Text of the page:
Most respondents feel the way fines are issued is way outdated. They feel fines should be indexed depending on the income of a driver (60.5%) or trainer (62.9%). This makes absolute sense. A provisional driver receiving a $100 fine will learn a big lesson while that $100 fine for a driver or trainer that earned a million dollar in purses last year will be just a cost of doing business. Apparently, if a fine is going to be a deterrent, make it hurt and not a slap on the wrist.
Bearding is a big problem in the sport with roughly 80% feeling that way. Bearding, having someone else listed as a trainer to get around a suspension or license denial has been going on for years and is admittedly tough to address, especially when no one is tracking who's an assistant trainer. 81.5% of the respondents feel harness racing needs a formal licensing class of assistant trainer where the assistant trainer must declare who they work for. In addition to that, 51.6% of the respondents feel if a trainer gets suspended, the assistant trainer should be suspended as well (29% said no and 19.4% were unsure).
Gamblers seem to have problems where a person is licensed as a trainer in one state and a groom or something else in another state. 66% of the respondents indicated a person should be licensed at the same level in each state.
Many race tracks have a problem where horses that draw the outside post scratch out for no apparent reason other than Post Seven or Eightitis (on the half). Some people argue horses should be allowed to scratch out if they draw poorly similar to the thoroughbreds, others say they should have to race regardless. Wanting to know what HANA Harness members thought, we surveyed them.
The options for scratching were: Tracks should penalize horses that scratch out of a race after drawing a bad position; tracks should let these horses scratch out with no penalty even though it may result in short fields and possibly the cancellation of some exotic wagers; allow horses to scratch out of races and maintain also eligibles who may draw in as late as six hours before the first race; don't know. The results for this question are illustrated below.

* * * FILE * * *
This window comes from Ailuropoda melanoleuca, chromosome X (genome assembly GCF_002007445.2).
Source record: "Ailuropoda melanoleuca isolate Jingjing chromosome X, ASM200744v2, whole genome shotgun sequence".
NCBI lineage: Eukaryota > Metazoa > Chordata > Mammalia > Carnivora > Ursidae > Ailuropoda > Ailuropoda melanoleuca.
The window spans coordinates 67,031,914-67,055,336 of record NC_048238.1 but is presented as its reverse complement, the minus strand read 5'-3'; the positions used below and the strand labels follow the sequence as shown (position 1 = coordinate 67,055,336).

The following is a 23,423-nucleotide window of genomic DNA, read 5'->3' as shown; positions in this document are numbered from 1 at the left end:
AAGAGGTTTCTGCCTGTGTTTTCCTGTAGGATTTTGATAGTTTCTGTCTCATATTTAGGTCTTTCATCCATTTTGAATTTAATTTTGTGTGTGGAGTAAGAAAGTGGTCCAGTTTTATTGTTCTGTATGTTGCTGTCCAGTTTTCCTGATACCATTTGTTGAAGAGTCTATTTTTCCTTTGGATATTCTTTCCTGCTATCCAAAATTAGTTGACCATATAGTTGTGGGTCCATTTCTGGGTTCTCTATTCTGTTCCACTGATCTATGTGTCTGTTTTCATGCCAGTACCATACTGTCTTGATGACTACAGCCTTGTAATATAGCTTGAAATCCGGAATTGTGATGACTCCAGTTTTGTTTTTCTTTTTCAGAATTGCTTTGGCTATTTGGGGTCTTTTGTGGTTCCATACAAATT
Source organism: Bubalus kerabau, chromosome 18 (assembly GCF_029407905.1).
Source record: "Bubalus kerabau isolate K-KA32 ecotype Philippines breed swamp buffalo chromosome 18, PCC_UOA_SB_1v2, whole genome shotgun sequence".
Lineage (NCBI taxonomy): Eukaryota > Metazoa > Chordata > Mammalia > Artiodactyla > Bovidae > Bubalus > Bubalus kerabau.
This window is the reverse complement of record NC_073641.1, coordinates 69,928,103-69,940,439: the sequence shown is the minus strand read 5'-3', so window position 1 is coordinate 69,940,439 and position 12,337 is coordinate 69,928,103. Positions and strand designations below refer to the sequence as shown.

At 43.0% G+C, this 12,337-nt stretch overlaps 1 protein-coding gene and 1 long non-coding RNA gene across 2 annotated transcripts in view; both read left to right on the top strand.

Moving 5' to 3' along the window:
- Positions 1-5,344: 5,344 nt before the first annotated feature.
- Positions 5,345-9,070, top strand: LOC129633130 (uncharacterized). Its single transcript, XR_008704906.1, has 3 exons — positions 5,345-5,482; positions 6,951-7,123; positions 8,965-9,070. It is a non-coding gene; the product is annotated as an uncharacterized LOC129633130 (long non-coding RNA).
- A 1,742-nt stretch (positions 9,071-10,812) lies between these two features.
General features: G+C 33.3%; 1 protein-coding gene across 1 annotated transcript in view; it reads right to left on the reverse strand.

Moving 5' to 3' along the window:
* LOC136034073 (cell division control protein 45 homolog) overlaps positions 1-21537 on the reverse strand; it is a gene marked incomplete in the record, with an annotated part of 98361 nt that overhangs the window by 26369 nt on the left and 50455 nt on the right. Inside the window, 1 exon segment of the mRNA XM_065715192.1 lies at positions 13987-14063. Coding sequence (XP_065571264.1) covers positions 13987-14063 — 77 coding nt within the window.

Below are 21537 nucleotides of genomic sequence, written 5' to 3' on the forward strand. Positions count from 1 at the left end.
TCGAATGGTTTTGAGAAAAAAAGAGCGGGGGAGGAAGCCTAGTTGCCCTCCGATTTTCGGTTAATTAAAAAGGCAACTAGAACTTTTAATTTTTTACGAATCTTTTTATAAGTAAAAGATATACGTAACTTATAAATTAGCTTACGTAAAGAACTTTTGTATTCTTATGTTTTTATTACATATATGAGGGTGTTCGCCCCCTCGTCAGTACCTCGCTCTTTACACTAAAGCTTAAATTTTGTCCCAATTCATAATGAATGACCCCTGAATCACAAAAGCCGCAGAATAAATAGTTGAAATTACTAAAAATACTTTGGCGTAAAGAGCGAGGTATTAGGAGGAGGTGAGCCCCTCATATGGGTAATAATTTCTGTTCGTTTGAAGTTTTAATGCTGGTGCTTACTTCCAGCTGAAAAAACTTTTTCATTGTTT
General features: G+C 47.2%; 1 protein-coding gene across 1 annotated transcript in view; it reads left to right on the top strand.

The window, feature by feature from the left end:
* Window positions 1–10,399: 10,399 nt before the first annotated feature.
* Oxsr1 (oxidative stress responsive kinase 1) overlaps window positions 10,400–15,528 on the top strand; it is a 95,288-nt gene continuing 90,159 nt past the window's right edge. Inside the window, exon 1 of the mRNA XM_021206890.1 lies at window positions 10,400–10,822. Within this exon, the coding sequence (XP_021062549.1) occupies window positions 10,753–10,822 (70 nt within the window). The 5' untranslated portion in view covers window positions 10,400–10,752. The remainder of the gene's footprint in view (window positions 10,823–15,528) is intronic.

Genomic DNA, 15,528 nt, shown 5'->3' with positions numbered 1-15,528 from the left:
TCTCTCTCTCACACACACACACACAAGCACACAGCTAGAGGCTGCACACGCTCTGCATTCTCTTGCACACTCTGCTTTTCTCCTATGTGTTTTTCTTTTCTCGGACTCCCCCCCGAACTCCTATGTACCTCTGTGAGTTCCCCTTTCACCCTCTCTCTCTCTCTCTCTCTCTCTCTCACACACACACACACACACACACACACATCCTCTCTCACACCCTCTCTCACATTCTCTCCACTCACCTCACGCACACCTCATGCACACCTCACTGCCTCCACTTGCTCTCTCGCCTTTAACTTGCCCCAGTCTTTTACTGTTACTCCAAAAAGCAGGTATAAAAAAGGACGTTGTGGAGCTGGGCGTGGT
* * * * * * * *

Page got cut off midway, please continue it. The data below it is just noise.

Harness racing is a very traditional sport. While catch driving is now normal at the major raceways, at a lot of the smaller tracks, drivers, train and own horses where with thoroughbred racing, jockeys ride and that is it; they can't own a horse or train. In addition, as harness racing is more of a family-oriented sport, you can't seem but help to find relatives competing against each other at on the track; the closeness of the relationship up to the state or track rules.
To see if things should change, we surveyed our respondents on these two issues.
The following chart talks about having drivers be only drivers. The chart gives the results, but the choices were; Yes, but existing trainer-owner-drivers would be grandfathered as it would otherwise be too disruptive to the sport; yes, but only at 'A' tracks. At 'B' tracks, trainers may continue to drive and own horses as this is the only way many of these tracks can remain open; yes, such a rule is important for the integrity of the sport; no, it is good to see drivers reinvesting their own money in the business; no, the fact that a person can own, train, and driver their horses, is part of the tradition and should not be altered; unsure.
The questions regarding whether family members whether they live in the same household or not should be allowed to drive in the same race were: Yes, but only if they are immediate family members (fathers, mothers, son/daughter (in-laws), brothers, sisters, and live in partners); yes, there is still a conflict of interest when relatives drive in the same race; no, the current rule is sufficient and/or it is not practical to have such a rule; unknown.
Clearly, despite some reservations, harness racing gamblers value tradition. They are also realistic in realizing the sport has been this way for years and to change the way the sport developed is not practical. Is it our Achilles heel? Maybe, but we need to manage it the best we can.